Full Length Research Paper

On Human Sorrow and Sufferance: A Theophilosophical Discourse on St Augustine, Aquinas, and Levinas

Ghose Bishwajit and Tadhg O’Sullivan

Article Number - 5FD7949B50C60  | Vol. 1(1), pp. 1-7., December 2020  | 
 Received: 30 September 2020 |  Accepted: 5 December 2020  |   Published: 31 December 2020

Copyright © 2024 Author(s) retain the copyright of this article.
This article is published under the terms of the Creative Commons Attribution License 4.0.


Does suffering happen to exist as a will intrinsic to creation? Or as a result of genetic accident; is mankind better or worse-off without sorrow? Would the absence of distress facilitate or constraint the attainment of the purposes of life? These intriguing questions have puzzled philosophers, theologians, psychologists alike from time immemorial. However, with the advancement of life science and emergence of medical technologies as sophisticated as neuroimaging (e.g. fMRI) which allows visualizing the neuronal changes associated with emotional processing, scientists are becoming more involved than ever in exploring the underlying molecular mechanisms. This trend is co-occurring with lesser research attention on the metaphysical aspects of the complex psychological constructs with ever diminishing space for insights derived from outside the realm of neuropsychiatry. In this study, the authors endeavor to articulate the phenomenological perspectives of pain and suffering both at individual and collective level, by synthesizing from the works from three key philosophical thinkers of three distinct points in the history western philosophy: St. Augustin AKA Aurelius Augustinus (354-430), St. Thomas Aquinas (1225-1274) and Emmanuel Levinas (1906-1995). For contrasting analysis, explanations were drawn from Buddhism and Hinduism as two mainstream schools of theophilosophical thinking in Asia. Special attention was given to Hindu concepts of Karma (Sanskrit: कर्म) and Moksha (Sanskrit: मोक्ष), and Buddhist concepts of Dukkha, meaning sorrow/suffering (Sanskrit: दुःख), which is first of The Four Noble Truths, and Samsara (Sanskrit: संसार) which refers to the concept of cyclicality of all life.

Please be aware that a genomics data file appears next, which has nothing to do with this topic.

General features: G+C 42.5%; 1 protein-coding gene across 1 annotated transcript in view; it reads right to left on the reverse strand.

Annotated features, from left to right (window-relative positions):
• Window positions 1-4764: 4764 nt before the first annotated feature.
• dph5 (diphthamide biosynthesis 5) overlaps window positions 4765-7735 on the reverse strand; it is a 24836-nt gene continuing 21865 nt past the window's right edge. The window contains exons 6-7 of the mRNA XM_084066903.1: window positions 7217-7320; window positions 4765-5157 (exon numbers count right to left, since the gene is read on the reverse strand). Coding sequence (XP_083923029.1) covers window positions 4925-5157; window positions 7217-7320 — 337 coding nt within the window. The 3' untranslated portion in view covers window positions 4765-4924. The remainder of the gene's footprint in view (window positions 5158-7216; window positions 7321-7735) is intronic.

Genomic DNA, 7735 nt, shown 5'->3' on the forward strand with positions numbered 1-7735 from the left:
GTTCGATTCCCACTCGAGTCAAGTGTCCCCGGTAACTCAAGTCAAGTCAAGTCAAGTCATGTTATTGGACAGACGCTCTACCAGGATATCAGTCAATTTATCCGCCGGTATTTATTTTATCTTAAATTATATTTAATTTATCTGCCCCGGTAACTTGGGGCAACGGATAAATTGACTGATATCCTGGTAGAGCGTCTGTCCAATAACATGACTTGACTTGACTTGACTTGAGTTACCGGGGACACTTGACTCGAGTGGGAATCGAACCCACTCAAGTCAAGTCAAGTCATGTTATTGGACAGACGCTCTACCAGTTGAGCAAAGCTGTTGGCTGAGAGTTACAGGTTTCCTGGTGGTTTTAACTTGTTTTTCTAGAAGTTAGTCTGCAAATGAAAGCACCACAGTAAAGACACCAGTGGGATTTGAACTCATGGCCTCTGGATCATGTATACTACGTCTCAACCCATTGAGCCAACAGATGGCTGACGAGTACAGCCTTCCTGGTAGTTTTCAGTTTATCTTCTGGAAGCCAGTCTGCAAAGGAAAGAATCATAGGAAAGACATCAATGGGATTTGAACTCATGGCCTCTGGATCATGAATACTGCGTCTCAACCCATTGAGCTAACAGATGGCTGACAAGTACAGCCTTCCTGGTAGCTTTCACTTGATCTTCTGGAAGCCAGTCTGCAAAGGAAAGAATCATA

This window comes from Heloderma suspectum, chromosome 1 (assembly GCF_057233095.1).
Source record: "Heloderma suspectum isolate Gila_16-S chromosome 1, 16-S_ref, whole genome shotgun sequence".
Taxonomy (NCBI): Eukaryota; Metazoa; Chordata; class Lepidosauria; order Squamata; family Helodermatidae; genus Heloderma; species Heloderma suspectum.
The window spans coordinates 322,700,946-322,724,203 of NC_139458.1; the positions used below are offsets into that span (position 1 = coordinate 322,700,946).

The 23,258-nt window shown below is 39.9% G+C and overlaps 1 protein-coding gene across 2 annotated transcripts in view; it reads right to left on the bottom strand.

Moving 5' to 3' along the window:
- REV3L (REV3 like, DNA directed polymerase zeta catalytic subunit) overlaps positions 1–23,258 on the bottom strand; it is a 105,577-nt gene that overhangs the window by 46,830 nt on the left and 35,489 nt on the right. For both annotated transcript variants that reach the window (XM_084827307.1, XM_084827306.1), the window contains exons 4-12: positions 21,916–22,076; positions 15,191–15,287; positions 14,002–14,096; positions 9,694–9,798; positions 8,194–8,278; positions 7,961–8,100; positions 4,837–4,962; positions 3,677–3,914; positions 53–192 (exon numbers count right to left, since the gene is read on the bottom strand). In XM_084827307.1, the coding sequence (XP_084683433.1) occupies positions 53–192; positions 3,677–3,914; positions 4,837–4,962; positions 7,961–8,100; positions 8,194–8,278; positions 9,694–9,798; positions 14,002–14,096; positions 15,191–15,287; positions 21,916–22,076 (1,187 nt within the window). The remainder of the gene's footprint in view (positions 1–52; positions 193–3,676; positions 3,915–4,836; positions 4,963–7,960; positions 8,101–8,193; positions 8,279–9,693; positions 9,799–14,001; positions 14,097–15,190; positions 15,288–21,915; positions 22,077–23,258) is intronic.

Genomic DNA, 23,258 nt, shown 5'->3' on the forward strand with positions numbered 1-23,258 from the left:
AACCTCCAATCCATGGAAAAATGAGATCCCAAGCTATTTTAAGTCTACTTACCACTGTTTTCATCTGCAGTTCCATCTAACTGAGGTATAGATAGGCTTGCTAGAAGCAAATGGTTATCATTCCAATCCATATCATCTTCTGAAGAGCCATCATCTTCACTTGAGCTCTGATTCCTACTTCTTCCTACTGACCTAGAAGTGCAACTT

Keywords: Emmanuel Levinas, Saint Augustine, Thomas Aquinas, Dukkha, Theology of Suffering.


Aich, T. K. (2013). Buddha philosophy and western psychology. Indian J. Psychiatry, 55 Suppl 2:S165-170.

Anningson, R. (2017). Theories of the Self, Race, and Essentialization in Buddhism in the United States during the “Yellow Peril,” 1899-1957. Theses Dissertation Compr.

Bytetime (2014). 365 Places: Rishikesh. Geokult. Accessed 28 Nov 2020.

Exline, J. J., Pargament, K.I., Grubbs, J. B. & Yali, A. M. (2014). The Religious and Spiritual Struggles Scale: Development and initial validation. Psychol. Relig. Spiritual. 6:208-222.

Farley, L. (2004). Useless suffering: Learning from the unintelligible and the re-formation of community. Interchange. 35:325-336.

Floyd, S. D. (2004). How to Cure Self-Deception: An Augustinian Remedy. Logos: A Journal of Catholic Thought and Culture, Vol. 7, Num. 3, University of St. Thomas. Accessed 28 Nov 2020.